In some poor Rio de Janeiro neighborhoods, drug trafficking gangs, which hold more sway there than the state, this week announced strict curfew orders that were relayed by text message and loudspeakers.
“We want the best for the population,” said one order, distributed by text message. “If the government doesn’t have the capacity to handle this, organized crime will.”
As the first confirmed coronavirus cases in Brazil’s poor neighborhoods, or favelas, were reported over the weekend, residents who earn meager wages and contend with rampant violence, lack of sanitation and cramped quarters braced for new and terrifying circumstances.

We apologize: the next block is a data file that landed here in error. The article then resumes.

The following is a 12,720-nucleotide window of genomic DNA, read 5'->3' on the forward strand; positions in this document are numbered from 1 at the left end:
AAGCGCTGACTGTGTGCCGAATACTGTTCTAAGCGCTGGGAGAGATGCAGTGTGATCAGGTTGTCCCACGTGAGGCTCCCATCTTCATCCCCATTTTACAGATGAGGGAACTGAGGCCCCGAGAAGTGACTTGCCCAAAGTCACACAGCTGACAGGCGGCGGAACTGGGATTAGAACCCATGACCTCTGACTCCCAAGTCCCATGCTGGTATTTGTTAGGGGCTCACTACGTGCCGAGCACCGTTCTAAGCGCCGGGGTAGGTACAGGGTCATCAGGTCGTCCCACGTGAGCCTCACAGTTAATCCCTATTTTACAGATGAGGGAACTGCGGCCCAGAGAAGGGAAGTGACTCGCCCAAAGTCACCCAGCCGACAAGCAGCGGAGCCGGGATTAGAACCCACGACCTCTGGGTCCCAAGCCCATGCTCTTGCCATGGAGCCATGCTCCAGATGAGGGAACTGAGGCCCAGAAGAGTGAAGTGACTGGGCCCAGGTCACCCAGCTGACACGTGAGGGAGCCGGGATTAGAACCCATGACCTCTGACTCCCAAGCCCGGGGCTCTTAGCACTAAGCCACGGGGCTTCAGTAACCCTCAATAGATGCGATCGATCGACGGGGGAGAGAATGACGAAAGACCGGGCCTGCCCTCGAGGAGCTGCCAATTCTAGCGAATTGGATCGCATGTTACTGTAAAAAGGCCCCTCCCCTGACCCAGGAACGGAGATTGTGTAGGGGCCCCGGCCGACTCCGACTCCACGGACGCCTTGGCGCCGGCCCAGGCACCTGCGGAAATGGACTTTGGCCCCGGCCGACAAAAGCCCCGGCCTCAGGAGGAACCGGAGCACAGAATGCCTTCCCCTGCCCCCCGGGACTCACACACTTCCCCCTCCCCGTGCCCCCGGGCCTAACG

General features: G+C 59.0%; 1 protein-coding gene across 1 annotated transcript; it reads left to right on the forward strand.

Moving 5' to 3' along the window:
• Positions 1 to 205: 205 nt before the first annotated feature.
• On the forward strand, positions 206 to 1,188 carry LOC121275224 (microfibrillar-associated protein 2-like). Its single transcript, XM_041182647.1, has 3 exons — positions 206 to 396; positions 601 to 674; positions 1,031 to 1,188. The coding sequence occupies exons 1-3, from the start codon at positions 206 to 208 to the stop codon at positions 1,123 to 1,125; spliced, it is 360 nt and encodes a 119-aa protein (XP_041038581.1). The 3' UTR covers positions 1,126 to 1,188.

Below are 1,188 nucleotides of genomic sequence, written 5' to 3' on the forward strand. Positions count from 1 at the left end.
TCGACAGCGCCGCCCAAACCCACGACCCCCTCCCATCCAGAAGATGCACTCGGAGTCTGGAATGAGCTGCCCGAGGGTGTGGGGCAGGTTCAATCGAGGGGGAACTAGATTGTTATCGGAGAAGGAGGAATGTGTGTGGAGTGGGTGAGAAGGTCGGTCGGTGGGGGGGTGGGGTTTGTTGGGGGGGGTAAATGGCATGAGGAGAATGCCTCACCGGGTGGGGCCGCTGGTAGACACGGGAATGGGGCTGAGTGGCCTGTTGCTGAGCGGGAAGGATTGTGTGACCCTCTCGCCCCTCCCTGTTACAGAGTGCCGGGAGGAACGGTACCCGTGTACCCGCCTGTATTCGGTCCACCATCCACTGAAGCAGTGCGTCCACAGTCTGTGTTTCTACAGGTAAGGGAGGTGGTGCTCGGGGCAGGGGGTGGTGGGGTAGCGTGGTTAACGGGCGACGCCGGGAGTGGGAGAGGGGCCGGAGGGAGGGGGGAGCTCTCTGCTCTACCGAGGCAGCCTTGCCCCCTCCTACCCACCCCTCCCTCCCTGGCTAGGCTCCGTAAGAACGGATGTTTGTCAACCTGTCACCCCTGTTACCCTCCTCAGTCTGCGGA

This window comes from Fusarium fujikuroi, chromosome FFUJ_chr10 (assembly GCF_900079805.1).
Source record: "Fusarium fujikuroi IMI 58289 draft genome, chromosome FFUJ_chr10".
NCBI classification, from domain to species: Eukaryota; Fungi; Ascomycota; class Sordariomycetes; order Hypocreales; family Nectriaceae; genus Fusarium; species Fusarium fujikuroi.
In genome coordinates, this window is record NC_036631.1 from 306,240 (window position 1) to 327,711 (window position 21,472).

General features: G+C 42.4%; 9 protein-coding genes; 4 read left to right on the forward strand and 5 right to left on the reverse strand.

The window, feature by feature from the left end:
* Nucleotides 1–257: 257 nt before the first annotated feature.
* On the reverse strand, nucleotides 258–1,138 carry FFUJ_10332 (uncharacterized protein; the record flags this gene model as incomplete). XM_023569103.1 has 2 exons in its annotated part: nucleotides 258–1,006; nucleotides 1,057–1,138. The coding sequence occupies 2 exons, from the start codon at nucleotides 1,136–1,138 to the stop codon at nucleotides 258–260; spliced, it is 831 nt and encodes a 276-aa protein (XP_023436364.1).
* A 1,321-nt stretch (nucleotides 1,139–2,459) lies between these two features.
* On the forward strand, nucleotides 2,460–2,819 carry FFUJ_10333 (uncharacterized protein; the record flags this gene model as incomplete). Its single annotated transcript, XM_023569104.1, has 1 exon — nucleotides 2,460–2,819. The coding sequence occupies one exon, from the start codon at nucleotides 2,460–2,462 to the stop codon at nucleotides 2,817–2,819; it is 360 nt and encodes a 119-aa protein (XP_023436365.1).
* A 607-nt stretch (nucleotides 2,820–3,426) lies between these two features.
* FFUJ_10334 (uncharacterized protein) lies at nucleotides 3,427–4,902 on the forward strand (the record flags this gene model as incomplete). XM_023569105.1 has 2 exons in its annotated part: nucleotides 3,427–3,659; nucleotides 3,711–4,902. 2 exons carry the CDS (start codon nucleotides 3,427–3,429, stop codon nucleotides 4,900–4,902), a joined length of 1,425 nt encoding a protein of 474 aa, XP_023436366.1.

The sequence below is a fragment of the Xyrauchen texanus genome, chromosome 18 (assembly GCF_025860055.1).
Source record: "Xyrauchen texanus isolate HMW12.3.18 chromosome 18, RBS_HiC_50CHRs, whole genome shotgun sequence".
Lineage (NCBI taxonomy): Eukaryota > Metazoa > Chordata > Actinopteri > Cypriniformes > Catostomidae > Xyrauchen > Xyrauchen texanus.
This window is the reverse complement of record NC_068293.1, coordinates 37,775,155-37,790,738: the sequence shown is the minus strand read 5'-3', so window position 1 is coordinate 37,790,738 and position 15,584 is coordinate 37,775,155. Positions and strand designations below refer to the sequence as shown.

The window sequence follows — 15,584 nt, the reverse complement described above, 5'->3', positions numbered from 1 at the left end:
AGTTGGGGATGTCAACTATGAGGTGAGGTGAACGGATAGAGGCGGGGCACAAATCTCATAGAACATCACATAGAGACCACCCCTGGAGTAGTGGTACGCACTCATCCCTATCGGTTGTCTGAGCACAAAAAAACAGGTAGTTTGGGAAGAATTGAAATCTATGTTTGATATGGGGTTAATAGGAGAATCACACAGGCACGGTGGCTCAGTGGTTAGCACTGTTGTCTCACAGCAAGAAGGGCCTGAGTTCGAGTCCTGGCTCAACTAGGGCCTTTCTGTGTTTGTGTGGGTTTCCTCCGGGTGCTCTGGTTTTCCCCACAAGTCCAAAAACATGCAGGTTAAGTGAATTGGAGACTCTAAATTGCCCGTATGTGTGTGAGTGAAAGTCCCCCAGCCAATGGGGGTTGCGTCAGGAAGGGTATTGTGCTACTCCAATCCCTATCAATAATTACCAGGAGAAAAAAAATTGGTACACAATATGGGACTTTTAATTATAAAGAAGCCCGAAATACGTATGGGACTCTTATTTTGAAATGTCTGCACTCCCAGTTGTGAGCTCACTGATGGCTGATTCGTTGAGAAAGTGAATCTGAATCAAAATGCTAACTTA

Daniela Santos, a 32-year-old maid who lives in the Vila Paciência favela in western Rio de Janeiro, is doing her best to take shelter in the single-room home she shares with her three daughters and granddaughter. Her fear of the virus is compounded by a more ordinary threat: keeping the girls fed.
Last week Ms. Santos’s bosses told her to stop coming to work until further notice, without offering to keep paying her salary.
“When I run out of food, what will I do?” she asked. “I don’t have work or savings. I have nothing. We are abandoned.”
Mr. Bolsonaro has spoken with exasperation about the coronavirus since January, calling it a “fantasy” that was being blown out of proportion by political rivals and the press to weaken his government.